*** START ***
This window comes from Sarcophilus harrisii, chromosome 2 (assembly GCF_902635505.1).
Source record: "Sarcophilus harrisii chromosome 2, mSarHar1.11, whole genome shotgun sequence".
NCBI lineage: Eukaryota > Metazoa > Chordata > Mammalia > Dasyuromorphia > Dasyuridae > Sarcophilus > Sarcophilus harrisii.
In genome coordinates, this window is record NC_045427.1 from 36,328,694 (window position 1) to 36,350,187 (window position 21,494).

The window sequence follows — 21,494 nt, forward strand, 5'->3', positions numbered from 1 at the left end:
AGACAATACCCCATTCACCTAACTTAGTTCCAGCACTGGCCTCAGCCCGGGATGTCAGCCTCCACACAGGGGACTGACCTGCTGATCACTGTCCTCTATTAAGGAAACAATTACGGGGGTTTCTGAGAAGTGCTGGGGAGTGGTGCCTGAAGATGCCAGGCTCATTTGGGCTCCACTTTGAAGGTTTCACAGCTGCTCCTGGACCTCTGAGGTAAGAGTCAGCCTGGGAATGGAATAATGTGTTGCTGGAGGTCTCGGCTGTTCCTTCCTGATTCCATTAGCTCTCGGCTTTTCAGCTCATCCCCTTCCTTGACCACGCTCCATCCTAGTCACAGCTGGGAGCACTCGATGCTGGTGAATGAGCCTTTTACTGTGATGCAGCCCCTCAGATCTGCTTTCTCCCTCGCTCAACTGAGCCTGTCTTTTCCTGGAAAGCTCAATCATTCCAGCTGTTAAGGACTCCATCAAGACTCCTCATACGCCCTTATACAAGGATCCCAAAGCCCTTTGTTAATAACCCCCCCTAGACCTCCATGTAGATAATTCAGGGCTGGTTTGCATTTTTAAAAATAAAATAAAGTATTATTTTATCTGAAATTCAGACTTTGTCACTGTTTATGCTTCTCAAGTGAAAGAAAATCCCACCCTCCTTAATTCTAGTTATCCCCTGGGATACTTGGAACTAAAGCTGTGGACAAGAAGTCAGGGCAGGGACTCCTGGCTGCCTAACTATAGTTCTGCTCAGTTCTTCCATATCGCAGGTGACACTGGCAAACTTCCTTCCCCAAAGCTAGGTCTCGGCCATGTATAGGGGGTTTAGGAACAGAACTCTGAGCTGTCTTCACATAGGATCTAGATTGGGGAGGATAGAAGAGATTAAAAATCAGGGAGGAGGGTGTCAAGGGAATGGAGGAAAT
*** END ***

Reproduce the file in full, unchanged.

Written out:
This window comes from Sarcophilus harrisii, chromosome 2 (assembly GCF_902635505.1).
Source record: "Sarcophilus harrisii chromosome 2, mSarHar1.11, whole genome shotgun sequence".
NCBI lineage: Eukaryota > Metazoa > Chordata > Mammalia > Dasyuromorphia > Dasyuridae > Sarcophilus > Sarcophilus harrisii.
In genome coordinates, this window is record NC_045427.1 from 36,328,694 (window position 1) to 36,350,187 (window position 21,494).

The window sequence follows — 21,494 nt, forward strand, 5'->3', positions numbered from 1 at the left end:
AGACAATACCCCATTCACCTAACTTAGTTCCAGCACTGGCCTCAGCCCGGGATGTCAGCCTCCACACAGGGGACTGACCTGCTGATCACTGTCCTCTATTAAGGAAACAATTACGGGGGTTTCTGAGAAGTGCTGGGGAGTGGTGCCTGAAGATGCCAGGCTCATTTGGGCTCCACTTTGAAGGTTTCACAGCTGCTCCTGGACCTCTGAGGTAAGAGTCAGCCTGGGAATGGAATAATGTGTTGCTGGAGGTCTCGGCTGTTCCTTCCTGATTCCATTAGCTCTCGGCTTTTCAGCTCATCCCCTTCCTTGACCACGCTCCATCCTAGTCACAGCTGGGAGCACTCGATGCTGGTGAATGAGCCTTTTACTGTGATGCAGCCCCTCAGATCTGCTTTCTCCCTCGCTCAACTGAGCCTGTCTTTTCCTGGAAAGCTCAATCATTCCAGCTGTTAAGGACTCCATCAAGACTCCTCATACGCCCTTATACAAGGATCCCAAAGCCCTTTGTTAATAACCCCCCCTAGACCTCCATGTAGATAATTCAGGGCTGGTTTGCATTTTTAAAAATAAAATAAAGTATTATTTTATCTGAAATTCAGACTTTGTCACTGTTTATGCTTCTCAAGTGAAAGAAAATCCCACCCTCCTTAATTCTAGTTATCCCCTGGGATACTTGGAACTAAAGCTGTGGACAAGAAGTCAGGGCAGGGACTCCTGGCTGCCTAACTATAGTTCTGCTCAGTTCTTCCATATCGCAGGTGACACTGGCAAACTTCCTTCCCCAAAGCTAGGTCTCGGCCATGTATAGGGGGTTTAGGAACAGAACTCTGAGCTGTCTTCACATAGGATCTAGATTGGGGAGGATAGAAGAGATTAAAAATCAGGGAGGAGGGTGTCAAGGGAATGGAGGAAAT